He lived there less than two years, but to his family, Merle Haggard's home on Brae Burn Drive, four houses down from the Bakersfield Country Club, was the first real tangible evidence that dad was something special. It also meant they could finally be a family again.

Merle, his second wife Bonnie Owens, children Dana, Marty, Kelli and Noel, and mother Flossie, lived under the same roof for the first time in that 3,600-square foot home. The Brae Burn house came with a pool, pool house, four-car garage, wide driveway and new schools for the kids.

Now that spacious northeast Bakersfield house, at 4007 Brae Burn Drive, is on the market, and Realtor Andy Lagasse is treating its history like the home's most unique feature.

Before the Haggards and stepmother Bonnie moved in, the kids lived with Grandma Flossie in an 900-square foot home on Yosemite Drive in Oildale. The famous boxcar home that Merle's father built in the 1930s was situated directly behind it, but by that time was just a playhouse.

Merle had purchased a house in Oildale on Highmoor Avenue and he moved in with Bonnie, Bonnie's mother and Bonnie's sons Buddy and Mike (whose father was none other than Buck Owens, Bonnie's first husband). They had also picked up a straggler, Raymond McDonald, a boy Buddy's age whose parents had moved to Los Angeles and allowed him to stay behind.

By the end of 1968, Merle had put together string of nine top 10 hits, including five that reached number one. Merle had reached the big time. If ever there was a time to move up to something really nice, something with room for his kids, this was it.

"Talk about culture shock," said Kelli Haggard Patterson, who was 7 at the time. "From Oildale to Bakersfield Country Club. We literally moved to the other side of the tracks."

Buddy and Mike, 18 and 16, went to live with their father, McDonald recalls; both sons were hired almost immediately as KUZZ disc jockeys. McDonald moved back to L.A. with his parents.

That year, 1969, was as good to Merle as 1968 had been. He rattled off four straight number ones, culminating in September with the song that transformed him from country music star to cultural icon (and punching bag): "Okie From Muskogee," which became the Country Music Association's 1970 single and album of the year in 1970.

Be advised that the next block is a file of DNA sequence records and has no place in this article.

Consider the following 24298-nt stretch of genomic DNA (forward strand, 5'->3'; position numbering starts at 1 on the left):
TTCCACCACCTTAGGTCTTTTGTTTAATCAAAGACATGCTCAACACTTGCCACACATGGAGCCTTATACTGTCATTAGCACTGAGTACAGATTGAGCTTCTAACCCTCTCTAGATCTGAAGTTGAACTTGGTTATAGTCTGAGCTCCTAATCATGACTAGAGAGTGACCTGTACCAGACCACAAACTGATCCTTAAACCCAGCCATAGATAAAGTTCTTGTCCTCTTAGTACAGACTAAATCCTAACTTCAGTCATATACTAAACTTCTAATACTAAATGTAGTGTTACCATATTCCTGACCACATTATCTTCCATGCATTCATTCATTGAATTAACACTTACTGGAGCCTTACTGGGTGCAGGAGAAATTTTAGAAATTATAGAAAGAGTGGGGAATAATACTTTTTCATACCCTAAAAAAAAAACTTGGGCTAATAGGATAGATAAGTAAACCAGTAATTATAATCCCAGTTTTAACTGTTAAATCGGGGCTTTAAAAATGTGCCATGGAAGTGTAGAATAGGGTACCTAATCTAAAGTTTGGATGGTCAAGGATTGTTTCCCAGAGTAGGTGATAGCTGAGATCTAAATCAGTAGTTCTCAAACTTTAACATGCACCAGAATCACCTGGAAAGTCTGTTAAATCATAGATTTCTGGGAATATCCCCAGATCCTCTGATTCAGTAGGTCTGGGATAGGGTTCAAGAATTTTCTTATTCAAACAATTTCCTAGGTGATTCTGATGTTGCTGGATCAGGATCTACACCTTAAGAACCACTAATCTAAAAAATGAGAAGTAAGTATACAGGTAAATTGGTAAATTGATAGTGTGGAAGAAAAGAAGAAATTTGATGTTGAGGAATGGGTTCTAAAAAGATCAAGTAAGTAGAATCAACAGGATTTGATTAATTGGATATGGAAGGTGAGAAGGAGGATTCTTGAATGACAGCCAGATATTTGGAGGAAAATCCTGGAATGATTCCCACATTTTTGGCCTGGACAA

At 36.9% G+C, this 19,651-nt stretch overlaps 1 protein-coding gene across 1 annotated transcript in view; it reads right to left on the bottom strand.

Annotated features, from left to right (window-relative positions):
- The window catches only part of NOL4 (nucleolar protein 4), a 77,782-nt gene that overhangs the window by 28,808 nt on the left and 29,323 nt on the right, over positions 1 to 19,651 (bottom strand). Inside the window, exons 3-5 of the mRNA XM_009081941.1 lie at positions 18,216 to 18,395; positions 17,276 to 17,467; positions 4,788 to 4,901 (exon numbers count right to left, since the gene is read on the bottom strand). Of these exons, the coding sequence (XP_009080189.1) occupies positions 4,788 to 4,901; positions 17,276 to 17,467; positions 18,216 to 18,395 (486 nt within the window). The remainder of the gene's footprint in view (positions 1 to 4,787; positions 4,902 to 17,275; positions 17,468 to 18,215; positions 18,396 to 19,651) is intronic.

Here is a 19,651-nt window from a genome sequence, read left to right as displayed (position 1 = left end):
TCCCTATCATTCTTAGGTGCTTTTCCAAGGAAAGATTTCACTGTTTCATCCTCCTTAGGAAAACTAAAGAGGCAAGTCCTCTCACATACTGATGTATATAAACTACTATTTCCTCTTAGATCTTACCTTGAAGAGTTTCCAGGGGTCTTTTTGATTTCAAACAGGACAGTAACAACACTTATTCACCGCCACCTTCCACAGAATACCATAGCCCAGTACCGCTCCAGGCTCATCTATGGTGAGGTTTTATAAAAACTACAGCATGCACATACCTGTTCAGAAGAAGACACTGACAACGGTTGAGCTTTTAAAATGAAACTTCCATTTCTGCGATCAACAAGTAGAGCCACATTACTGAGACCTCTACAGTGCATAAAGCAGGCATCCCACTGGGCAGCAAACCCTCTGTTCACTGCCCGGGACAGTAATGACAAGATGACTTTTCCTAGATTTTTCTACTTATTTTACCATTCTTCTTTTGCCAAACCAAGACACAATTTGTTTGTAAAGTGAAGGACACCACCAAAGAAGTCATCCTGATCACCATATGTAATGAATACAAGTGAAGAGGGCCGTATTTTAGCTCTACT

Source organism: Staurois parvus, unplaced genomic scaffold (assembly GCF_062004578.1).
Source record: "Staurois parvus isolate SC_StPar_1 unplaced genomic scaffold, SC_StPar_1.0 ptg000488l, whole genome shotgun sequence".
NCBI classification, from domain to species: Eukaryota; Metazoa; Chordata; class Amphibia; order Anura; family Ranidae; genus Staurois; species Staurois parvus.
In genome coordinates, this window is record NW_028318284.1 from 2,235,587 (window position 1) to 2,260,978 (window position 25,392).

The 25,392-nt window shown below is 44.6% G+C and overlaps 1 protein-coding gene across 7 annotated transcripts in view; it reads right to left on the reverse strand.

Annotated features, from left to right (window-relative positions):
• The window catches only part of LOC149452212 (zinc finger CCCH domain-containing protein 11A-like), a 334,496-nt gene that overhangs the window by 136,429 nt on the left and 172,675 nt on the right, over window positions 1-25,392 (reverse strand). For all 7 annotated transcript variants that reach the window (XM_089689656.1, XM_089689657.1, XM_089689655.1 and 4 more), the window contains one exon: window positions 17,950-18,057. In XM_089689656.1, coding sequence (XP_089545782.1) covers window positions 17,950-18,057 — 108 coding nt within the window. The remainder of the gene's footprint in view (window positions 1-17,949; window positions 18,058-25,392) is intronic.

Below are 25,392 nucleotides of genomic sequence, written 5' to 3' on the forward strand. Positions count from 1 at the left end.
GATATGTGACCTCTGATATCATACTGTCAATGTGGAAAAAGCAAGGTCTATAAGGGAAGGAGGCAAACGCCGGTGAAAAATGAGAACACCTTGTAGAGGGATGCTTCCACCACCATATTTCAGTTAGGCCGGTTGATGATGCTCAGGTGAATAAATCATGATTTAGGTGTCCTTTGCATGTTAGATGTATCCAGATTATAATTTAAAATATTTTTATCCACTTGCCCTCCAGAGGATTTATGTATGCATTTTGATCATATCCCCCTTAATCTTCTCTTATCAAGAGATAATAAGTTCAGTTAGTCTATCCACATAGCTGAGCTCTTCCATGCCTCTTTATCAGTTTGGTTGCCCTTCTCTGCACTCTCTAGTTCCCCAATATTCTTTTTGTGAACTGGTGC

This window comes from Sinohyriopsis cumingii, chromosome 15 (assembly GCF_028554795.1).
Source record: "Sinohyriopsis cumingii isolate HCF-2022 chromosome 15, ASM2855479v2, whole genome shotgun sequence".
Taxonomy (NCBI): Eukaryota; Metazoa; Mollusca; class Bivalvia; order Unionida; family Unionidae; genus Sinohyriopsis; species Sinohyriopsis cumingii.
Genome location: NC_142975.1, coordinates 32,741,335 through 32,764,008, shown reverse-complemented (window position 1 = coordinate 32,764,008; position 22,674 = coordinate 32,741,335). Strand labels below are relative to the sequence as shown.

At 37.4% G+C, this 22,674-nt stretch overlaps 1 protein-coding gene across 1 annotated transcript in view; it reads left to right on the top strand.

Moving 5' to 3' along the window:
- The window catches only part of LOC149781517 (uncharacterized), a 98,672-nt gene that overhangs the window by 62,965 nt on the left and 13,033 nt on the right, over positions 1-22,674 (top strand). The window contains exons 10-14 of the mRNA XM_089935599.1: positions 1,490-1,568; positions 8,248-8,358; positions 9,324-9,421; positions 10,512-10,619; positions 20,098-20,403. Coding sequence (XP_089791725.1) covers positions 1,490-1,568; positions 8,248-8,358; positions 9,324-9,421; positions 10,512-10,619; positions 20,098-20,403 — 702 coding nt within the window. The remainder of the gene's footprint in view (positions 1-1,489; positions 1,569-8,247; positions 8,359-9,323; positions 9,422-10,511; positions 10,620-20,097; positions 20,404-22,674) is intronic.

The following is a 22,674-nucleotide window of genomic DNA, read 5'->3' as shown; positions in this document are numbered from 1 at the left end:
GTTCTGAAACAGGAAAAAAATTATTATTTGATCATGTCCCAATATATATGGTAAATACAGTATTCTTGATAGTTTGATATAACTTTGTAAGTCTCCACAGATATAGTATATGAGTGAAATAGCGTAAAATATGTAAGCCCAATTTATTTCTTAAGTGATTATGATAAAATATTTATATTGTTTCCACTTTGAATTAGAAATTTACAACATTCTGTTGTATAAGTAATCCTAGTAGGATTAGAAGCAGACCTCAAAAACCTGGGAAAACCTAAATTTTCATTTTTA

The Haggards took up residence in their new house in June 1969.

"I went to that house to visit when I was 19," said McDonald who became the singer's lifelong friend and frequent bus driver. "I walked in the front door and he and Bonnie met me. And he said, 'Sit down, I got a song I've got to sing for you.' And he sang 'Okie.' It hadn’t been released yet but he knew it was going to be a good thing."

Haggard bought the house at about the same time Charles "Fuzzy" Owen, his manager, mentor, bandmate and confidante, bought a house less than a mile away. Owen still lives there.

For Kelli, who now lives in Redding (and was evacuated for three days during the Carr fire, which is still only 45 percent contained), Brae Burn was a house of memories.

"I saw just the other day that the old 'Brady Bunch' house was for sale," she said. "That house (on Brae Burn) reminds me of the 'Brady Bunch' house so much.

"We were very impressed with it. It had a (second-floor) laundry chute and I remember trying to put our (youngest) brother Noel into it. It had a huge driveway, and we almost killed ourselves on our bikes riding down it. Of course everything is bigger when you're a kid."

Kelli and Dana shared an upstairs bedroom, and Marty and Noel shared another. A jack-and-and jill bathroom separated them.

"I remember our first Christmas there," Kelli said. "We were finally a family again."

Merle recorded his first Christmas album, "Christmas Present," while they lived on Brae Burn, and the album cover shows the family gathered around their new home's stone fireplace.

"It was shot in the middle of June and we all had to go out and buy Christmas clothes" for the photo shoot, Kelli said.

But Merle was itching for more room and particularly for his beloved Kern River. He purchased land on Highway 178, just a mile or so west of the mouth into the Kern Canyon, and commissioned a builder to construct his dream home.

But the house on Brae Burn sold more quickly (to Edwin D. Witter Jr., son of the founder of the investment firm Dean Witter & Co.) than the Haggards had expected and they had to move into a rental until the Kern Canyon mansion could be completed.

The Brae Burn house, built in 1965, has five bedrooms, three bathrooms and a "recording room," which Merle may have created by converting the four-car garage into a two-car garage — Lagasse isn't certain.

"It has a beautiful pool and a pool house that's probably bigger than the boxcar house," said Lagasse, who is affiliated with Watson Realty ERA.

The house has been on the market for about five weeks. It's priced at $359,000.

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